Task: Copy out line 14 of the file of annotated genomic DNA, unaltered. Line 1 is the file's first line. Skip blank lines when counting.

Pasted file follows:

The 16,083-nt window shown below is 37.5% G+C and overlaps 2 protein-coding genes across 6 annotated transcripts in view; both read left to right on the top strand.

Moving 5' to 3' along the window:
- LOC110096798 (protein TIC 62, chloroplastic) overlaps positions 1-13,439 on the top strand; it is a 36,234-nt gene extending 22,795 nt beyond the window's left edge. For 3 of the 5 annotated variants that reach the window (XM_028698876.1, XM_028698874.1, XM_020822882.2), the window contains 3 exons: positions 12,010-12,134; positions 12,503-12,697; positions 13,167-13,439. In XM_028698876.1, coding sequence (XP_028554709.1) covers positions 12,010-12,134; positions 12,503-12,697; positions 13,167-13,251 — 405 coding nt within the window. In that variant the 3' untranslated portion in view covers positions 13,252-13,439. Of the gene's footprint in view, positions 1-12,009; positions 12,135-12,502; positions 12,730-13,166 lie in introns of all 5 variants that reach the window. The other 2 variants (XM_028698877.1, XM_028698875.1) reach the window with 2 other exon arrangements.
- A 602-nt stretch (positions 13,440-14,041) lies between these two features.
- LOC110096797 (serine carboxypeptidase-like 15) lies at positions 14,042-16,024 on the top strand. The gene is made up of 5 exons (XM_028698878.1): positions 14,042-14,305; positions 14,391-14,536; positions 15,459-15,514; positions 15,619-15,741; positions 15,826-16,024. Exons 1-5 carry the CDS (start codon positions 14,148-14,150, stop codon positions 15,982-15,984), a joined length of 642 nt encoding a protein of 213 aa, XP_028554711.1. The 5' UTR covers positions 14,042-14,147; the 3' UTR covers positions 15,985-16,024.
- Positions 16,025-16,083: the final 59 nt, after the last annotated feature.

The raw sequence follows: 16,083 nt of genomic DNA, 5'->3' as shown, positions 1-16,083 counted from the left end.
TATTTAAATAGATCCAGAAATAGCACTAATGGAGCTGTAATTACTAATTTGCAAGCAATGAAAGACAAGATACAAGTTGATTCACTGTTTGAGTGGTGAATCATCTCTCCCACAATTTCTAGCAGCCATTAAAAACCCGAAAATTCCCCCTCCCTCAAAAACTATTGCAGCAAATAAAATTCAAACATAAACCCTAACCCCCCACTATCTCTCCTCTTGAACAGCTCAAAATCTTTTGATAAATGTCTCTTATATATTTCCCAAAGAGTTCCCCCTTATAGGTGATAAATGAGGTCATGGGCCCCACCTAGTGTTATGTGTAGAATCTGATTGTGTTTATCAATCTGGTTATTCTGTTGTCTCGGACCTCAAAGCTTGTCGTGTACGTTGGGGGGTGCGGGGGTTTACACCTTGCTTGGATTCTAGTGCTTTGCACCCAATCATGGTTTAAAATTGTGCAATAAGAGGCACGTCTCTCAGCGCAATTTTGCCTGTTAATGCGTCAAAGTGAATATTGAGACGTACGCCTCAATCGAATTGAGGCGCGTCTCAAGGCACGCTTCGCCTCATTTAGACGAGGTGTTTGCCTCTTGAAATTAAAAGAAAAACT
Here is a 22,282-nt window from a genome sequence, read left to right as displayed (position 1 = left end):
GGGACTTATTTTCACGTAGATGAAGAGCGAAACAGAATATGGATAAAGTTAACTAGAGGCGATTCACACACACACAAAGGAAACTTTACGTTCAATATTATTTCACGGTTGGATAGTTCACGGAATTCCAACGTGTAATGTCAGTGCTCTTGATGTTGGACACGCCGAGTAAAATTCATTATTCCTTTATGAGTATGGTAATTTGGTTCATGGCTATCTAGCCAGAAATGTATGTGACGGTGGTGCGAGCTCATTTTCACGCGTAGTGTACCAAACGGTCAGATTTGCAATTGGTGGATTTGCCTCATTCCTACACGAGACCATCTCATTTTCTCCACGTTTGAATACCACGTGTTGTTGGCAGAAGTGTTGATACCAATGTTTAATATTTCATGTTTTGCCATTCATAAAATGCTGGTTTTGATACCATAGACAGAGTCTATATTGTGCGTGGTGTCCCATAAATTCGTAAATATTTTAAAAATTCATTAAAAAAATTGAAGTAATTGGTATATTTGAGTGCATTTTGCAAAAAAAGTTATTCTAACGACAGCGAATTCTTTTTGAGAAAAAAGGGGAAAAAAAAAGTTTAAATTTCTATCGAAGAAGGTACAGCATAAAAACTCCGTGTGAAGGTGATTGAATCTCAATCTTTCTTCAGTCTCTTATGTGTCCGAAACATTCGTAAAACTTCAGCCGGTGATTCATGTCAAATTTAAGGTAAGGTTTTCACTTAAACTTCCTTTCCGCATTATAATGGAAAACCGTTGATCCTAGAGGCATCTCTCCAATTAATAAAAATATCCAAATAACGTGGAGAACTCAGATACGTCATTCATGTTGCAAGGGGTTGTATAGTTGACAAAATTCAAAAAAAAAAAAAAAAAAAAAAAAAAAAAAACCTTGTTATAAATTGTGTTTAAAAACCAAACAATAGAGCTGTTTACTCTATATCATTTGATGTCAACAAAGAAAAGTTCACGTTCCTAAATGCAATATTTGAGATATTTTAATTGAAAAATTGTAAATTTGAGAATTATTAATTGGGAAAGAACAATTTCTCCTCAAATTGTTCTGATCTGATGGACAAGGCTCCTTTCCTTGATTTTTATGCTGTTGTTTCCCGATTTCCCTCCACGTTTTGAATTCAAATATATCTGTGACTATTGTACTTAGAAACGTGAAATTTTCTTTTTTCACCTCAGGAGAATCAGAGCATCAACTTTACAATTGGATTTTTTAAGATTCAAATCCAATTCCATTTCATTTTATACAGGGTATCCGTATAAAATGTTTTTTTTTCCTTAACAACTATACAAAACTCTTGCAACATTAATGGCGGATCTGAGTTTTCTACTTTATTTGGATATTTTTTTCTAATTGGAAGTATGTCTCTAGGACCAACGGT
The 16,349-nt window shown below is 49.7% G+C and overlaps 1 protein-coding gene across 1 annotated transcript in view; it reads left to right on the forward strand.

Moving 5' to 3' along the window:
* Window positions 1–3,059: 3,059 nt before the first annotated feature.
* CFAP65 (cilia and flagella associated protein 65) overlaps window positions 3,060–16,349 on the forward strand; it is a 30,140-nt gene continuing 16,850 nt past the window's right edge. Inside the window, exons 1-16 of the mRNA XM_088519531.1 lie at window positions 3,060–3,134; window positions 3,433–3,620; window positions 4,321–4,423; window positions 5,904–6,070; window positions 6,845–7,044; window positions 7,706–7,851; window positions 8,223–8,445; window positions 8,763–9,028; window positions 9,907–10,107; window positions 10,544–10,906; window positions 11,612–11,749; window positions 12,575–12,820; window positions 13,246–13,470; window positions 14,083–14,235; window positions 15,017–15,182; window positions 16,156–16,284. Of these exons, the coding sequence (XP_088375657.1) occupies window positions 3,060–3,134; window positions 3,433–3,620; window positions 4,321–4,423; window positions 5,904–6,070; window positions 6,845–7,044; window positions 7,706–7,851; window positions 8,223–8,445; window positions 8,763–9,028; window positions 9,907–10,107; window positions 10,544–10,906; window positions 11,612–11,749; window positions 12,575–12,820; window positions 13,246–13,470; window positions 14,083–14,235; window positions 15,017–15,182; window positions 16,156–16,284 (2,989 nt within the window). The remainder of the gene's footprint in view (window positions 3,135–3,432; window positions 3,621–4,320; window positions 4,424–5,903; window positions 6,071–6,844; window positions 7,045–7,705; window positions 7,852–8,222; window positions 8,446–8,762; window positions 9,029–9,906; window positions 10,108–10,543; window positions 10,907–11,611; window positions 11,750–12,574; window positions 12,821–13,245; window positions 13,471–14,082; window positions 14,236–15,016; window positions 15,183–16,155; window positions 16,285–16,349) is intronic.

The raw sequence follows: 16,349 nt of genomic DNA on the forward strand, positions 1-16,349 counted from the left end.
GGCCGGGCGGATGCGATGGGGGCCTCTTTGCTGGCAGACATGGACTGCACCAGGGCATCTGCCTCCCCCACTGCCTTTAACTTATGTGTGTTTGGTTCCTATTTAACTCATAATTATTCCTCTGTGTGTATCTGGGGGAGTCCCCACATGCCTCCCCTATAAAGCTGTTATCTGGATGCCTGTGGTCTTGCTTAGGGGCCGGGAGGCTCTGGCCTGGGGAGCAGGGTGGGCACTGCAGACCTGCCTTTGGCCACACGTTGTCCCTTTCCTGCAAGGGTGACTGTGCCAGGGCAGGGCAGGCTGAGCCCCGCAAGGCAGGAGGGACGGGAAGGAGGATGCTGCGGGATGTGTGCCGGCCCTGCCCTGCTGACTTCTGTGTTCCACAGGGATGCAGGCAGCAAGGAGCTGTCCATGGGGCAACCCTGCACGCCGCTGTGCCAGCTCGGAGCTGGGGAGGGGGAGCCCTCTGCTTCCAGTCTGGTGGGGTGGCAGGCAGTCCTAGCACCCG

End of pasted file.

* CFAP65 (cilia and flagella associated protein 65) overlaps window positions 3,060–16,349 on the forward strand; it is a 30,140-nt gene continuing 16,850 nt past the window's right edge. Inside the window, exons 1-16 of the mRNA XM_088519531.1 lie at window positions 3,060–3,134; window positions 3,433–3,620; window positions 4,321–4,423; window positions 5,904–6,070; window positions 6,845–7,044; window positions 7,706–7,851; window positions 8,223–8,445; window positions 8,763–9,028; window positions 9,907–10,107; window positions 10,544–10,906; window positions 11,612–11,749; window positions 12,575–12,820; window positions 13,246–13,470; window positions 14,083–14,235; window positions 15,017–15,182; window positions 16,156–16,284. Of these exons, the coding sequence (XP_088375657.1) occupies window positions 3,060–3,134; window positions 3,433–3,620; window positions 4,321–4,423; window positions 5,904–6,070; window positions 6,845–7,044; window positions 7,706–7,851; window positions 8,223–8,445; window positions 8,763–9,028; window positions 9,907–10,107; window positions 10,544–10,906; window positions 11,612–11,749; window positions 12,575–12,820; window positions 13,246–13,470; window positions 14,083–14,235; window positions 15,017–15,182; window positions 16,156–16,284 (2,989 nt within the window). The remainder of the gene's footprint in view (window positions 3,135–3,432; window positions 3,621–4,320; window positions 4,424–5,903; window positions 6,071–6,844; window positions 7,045–7,705; window positions 7,852–8,222; window positions 8,446–8,762; window positions 9,029–9,906; window positions 10,108–10,543; window positions 10,907–11,611; window positions 11,750–12,574; window positions 12,821–13,245; window positions 13,471–14,082; window positions 14,236–15,016; window positions 15,183–16,155; window positions 16,285–16,349) is intronic.